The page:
Thank-you to Dwight Schwartz, Ph.D., for taking a few minutes to share a glimpse of his pre-college journey through school — a teaser for the insights he will relate not only in his Candidate for What? series, but also in his future contributions to the ESN blog.
As some of you know, I have greatly appreciated getting to know Dwight over the past several years as we have co-labored with InterVarsity Christian Fellowship‘s Graduate & Faculty Ministry (GFM). This summer we were part of the team which represented GFM and the Emerging Scholars Network (ESN) at the American Scientific Affiliation‘s (ASA) Annual Meetings. Despite my undergraduate degree in biology (Grove City College) and decade immersed in InterVarsity’s ministry at Carnegie Mellon, I am a relative newcomer to active involvement with ASA. Dwight, along with Terry Morrison, has been a great encouragement in exploring resource sharing with ASA.
A few items for you to consider as you read Part I of Dwight’s series Candidate For What?
- How do you relate to Dwight’s journey through school?
- In what manner are you ahead/behind those your age and/or in your academic stage? And how has your relationship to “peers” affected your self-understanding and relationships with others?
- What were you “chomping at the bit” to study in high school? How did you express/share this passion with others? How did this pan out with regard to your college major(s)?
- How do you share your journey through school with others? In what manner does your faith relate to your vocation (more on this coming from Dwight in future posts). Note: If you have interest in sharing your story with Emerging Scholars, please click here to read a description of writing for the blog and drop me an email. ~ Thomas B. Grosh IV, Associate Director of ESN, editor of ESN’s blog and Facebook Wall.
One of the consequences of being born in November is that you are – or were, in the times in which I was born – theoretically a candidate for going to kindergarten at age four. You’d turn five before the end of the calendar year, so you’d be five for most of kindergarten. I know someone who skipped kindergarten as a four-year-old, went straight to first grade as a five-year-old, and was eventually held back for a redo of first grade. I was held back from starting kindergarten until the end of my sixth year; I was five when I started kindergarten and turned six soon thereafter.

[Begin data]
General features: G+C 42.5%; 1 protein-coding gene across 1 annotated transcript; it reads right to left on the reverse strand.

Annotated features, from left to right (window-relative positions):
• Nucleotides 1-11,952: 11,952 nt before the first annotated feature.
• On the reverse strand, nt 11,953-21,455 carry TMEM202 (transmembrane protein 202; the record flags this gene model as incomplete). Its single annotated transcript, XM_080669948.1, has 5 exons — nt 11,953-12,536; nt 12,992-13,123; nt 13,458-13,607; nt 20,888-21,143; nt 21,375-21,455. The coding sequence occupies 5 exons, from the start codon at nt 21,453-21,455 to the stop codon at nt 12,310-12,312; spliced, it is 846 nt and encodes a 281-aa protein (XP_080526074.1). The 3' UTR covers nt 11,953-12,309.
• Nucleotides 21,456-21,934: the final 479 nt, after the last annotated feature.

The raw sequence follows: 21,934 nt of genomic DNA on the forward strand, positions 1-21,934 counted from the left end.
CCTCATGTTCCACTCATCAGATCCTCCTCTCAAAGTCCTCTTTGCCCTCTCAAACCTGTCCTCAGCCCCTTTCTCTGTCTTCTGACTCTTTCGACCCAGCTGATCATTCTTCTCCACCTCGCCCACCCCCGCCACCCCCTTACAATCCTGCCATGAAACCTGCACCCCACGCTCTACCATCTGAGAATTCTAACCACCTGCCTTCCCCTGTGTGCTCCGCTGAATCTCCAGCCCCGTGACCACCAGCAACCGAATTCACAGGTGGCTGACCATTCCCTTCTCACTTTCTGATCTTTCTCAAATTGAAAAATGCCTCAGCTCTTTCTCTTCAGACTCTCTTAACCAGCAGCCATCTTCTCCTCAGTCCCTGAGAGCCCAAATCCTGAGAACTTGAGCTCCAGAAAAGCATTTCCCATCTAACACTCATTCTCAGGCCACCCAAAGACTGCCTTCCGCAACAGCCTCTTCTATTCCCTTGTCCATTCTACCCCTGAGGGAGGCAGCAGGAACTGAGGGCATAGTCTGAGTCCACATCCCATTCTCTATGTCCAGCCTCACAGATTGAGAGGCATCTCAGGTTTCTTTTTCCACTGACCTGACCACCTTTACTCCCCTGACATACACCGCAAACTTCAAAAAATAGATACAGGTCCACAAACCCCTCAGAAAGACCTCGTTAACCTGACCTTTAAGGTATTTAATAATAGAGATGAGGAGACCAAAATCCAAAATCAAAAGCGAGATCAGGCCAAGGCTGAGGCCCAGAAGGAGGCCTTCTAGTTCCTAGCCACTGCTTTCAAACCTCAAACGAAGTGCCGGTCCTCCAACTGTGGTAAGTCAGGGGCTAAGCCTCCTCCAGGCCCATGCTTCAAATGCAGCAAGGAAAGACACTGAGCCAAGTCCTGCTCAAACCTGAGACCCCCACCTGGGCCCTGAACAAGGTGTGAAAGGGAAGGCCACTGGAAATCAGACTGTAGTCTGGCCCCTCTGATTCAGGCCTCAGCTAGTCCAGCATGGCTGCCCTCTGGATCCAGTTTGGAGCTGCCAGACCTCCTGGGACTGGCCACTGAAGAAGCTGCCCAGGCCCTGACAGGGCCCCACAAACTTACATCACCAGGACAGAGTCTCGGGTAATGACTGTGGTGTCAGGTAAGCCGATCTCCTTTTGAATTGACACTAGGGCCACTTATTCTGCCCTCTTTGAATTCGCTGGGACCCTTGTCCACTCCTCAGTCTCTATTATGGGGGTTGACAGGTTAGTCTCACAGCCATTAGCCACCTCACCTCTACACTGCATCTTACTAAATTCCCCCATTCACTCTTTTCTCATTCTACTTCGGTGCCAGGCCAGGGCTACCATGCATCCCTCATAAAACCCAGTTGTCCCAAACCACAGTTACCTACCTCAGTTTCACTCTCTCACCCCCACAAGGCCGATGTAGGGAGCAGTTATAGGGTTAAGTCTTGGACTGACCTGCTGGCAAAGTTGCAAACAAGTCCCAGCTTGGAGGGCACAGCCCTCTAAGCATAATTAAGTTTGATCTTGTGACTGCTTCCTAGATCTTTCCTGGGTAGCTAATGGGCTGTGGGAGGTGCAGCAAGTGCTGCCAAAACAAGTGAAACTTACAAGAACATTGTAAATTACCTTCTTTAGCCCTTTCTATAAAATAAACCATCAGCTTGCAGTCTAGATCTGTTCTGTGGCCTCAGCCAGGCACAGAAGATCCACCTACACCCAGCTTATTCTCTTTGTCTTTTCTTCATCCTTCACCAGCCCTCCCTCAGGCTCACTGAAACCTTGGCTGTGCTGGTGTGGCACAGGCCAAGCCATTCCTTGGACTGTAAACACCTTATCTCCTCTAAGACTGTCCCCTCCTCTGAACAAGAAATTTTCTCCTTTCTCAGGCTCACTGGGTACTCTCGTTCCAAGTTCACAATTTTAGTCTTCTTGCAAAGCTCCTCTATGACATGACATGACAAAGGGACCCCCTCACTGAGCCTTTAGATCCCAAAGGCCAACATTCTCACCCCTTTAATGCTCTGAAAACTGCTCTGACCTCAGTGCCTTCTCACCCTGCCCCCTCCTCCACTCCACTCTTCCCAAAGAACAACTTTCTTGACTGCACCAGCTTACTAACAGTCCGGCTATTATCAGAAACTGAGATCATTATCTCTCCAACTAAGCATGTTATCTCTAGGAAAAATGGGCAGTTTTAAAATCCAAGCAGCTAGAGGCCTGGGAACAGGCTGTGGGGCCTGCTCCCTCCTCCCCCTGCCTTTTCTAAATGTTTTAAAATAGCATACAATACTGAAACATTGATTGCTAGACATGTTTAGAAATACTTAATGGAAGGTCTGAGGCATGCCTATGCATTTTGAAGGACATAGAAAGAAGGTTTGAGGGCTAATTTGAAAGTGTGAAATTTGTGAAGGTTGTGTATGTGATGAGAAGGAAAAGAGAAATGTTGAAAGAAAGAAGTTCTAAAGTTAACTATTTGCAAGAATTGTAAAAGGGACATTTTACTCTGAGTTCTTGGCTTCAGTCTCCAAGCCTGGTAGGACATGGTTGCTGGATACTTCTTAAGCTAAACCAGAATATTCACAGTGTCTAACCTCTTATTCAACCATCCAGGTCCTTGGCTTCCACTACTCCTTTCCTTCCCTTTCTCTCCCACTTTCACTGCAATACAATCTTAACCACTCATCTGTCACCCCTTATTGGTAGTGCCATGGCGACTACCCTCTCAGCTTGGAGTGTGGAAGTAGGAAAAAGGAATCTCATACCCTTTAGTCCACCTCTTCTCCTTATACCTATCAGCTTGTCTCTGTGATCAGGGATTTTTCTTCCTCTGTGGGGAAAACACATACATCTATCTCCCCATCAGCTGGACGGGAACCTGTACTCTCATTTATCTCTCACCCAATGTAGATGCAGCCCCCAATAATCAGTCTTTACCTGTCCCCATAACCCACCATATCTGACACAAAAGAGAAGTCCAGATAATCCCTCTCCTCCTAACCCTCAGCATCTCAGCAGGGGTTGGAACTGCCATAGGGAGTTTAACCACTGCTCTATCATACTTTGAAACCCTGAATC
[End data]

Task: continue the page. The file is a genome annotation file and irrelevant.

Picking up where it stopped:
All this to say, I have always been on the older side of my class groups throughout my educational career. When I attended high school, I was chomping at the bit to be allowed into the tenth grade biology class as a ninth grader (as a few were allowed to be), and I was chomping at the bit to take the advanced algebra class at a freshman. I did not get the best grades in those classes, but I liked being in the hardest classes anyway. My advanced algebra teacher slightly “misremembered” my legacy to my sister about ten years later, saying, “he always got the right answer, but I couldn’t figure out how he was getting it.” The truth was that my first foray into a serious algebra class was the first of many disciplinary episodes (“disciplinary” in the sense of punishment) in my life as a forever-incomplete mathematician: I began my math life as a totally undisciplined poser and had to build – slowly over a longer-than-ideal amount of time – the disciplines of systematic engagement in mathematical figuring. I am quite sure I am still not done becoming a disciplined practitioner of mathematics.
I took the hardest courses in science all through high school, usually as soon as it was possible to take them, skipping only an opportunity at something called the Chemistry Instruments Club in favor of things like Photography Club and Track and Field (which I seem to recall posed a conflict to the Chemistry Instruments Club).
I enjoyed excellent instruction in the sciences while in high school. Perhaps this is part of why my thinking then about career was coalescing around the idea of studying science in college. Many questions remained (e.g., how would I pay for college), but I gradually concluded that I liked science, even if I wasn’t ready to choose between Physics or Biology. I decided that Chemistry was a middle-of-the-road jumping off point for a lot of different options. You are getting the more unvarnished version now; I am not exactly commending this strategy for students in today’s world. What we now know is that the world is very interdisciplinary, and that now there are electrical engineers who do biology and computer scientists who are involved in almost any conceivable intellectual enterprise that has a quantitative component (witness the rise of Computational Biology and Bioinformatics).
Click here for Part 2 & 3, entitled Candidate For What? — Collegiate Chemistry.